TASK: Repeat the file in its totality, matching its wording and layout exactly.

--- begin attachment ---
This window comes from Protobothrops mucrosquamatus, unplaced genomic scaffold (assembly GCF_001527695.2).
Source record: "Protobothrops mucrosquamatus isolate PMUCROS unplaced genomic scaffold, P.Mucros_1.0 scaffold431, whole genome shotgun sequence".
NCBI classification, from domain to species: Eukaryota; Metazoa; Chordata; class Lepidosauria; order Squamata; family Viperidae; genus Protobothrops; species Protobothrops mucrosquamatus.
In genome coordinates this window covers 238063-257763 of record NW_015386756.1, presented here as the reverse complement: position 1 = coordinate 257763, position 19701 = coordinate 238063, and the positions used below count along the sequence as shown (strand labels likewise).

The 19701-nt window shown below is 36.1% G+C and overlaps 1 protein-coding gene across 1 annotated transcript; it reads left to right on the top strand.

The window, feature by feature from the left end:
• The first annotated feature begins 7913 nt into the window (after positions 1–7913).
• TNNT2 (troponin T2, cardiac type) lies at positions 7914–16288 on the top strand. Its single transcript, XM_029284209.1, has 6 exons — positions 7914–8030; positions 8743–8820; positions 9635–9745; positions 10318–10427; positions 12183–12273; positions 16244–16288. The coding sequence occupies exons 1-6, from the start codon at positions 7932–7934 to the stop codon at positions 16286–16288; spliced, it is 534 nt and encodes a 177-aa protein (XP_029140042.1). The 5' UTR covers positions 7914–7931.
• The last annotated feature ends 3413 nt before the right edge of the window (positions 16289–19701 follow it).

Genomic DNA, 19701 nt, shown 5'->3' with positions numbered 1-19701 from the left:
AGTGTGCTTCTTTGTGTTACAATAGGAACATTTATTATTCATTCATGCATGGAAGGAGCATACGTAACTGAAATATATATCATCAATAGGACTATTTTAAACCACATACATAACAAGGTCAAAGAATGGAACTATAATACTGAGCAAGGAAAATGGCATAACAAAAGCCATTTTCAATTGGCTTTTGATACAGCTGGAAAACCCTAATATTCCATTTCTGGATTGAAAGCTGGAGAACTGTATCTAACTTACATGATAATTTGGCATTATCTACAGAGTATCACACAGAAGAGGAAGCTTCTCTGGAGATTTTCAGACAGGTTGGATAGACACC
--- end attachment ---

This window comes from Protobothrops mucrosquamatus, unplaced genomic scaffold (assembly GCF_001527695.2).
Source record: "Protobothrops mucrosquamatus isolate PMUCROS unplaced genomic scaffold, P.Mucros_1.0 scaffold431, whole genome shotgun sequence".
NCBI classification, from domain to species: Eukaryota; Metazoa; Chordata; class Lepidosauria; order Squamata; family Viperidae; genus Protobothrops; species Protobothrops mucrosquamatus.
In genome coordinates this window covers 238063-257763 of record NW_015386756.1, presented here as the reverse complement: position 1 = coordinate 257763, position 19701 = coordinate 238063, and the positions used below count along the sequence as shown (strand labels likewise).

The 19701-nt window shown below is 36.1% G+C and overlaps 1 protein-coding gene across 1 annotated transcript; it reads left to right on the top strand.

The window, feature by feature from the left end:
• The first annotated feature begins 7913 nt into the window (after positions 1–7913).
• TNNT2 (troponin T2, cardiac type) lies at positions 7914–16288 on the top strand. Its single transcript, XM_029284209.1, has 6 exons — positions 7914–8030; positions 8743–8820; positions 9635–9745; positions 10318–10427; positions 12183–12273; positions 16244–16288. The coding sequence occupies exons 1-6, from the start codon at positions 7932–7934 to the stop codon at positions 16286–16288; spliced, it is 534 nt and encodes a 177-aa protein (XP_029140042.1). The 5' UTR covers positions 7914–7931.
• The last annotated feature ends 3413 nt before the right edge of the window (positions 16289–19701 follow it).

Genomic DNA, 19701 nt, shown 5'->3' with positions numbered 1-19701 from the left:
AGTGTGCTTCTTTGTGTTACAATAGGAACATTTATTATTCATTCATGCATGGAAGGAGCATACGTAACTGAAATATATATCATCAATAGGACTATTTTAAACCACATACATAACAAGGTCAAAGAATGGAACTATAATACTGAGCAAGGAAAATGGCATAACAAAAGCCATTTTCAATTGGCTTTTGATACAGCTGGAAAACCCTAATATTCCATTTCTGGATTGAAAGCTGGAGAACTGTATCTAACTTACATGATAATTTGGCATTATCTACAGAGTATCACACAGAAGAGGAAGCTTCTCTGGAGATTTTCAGACAGGTTGGATAGACACC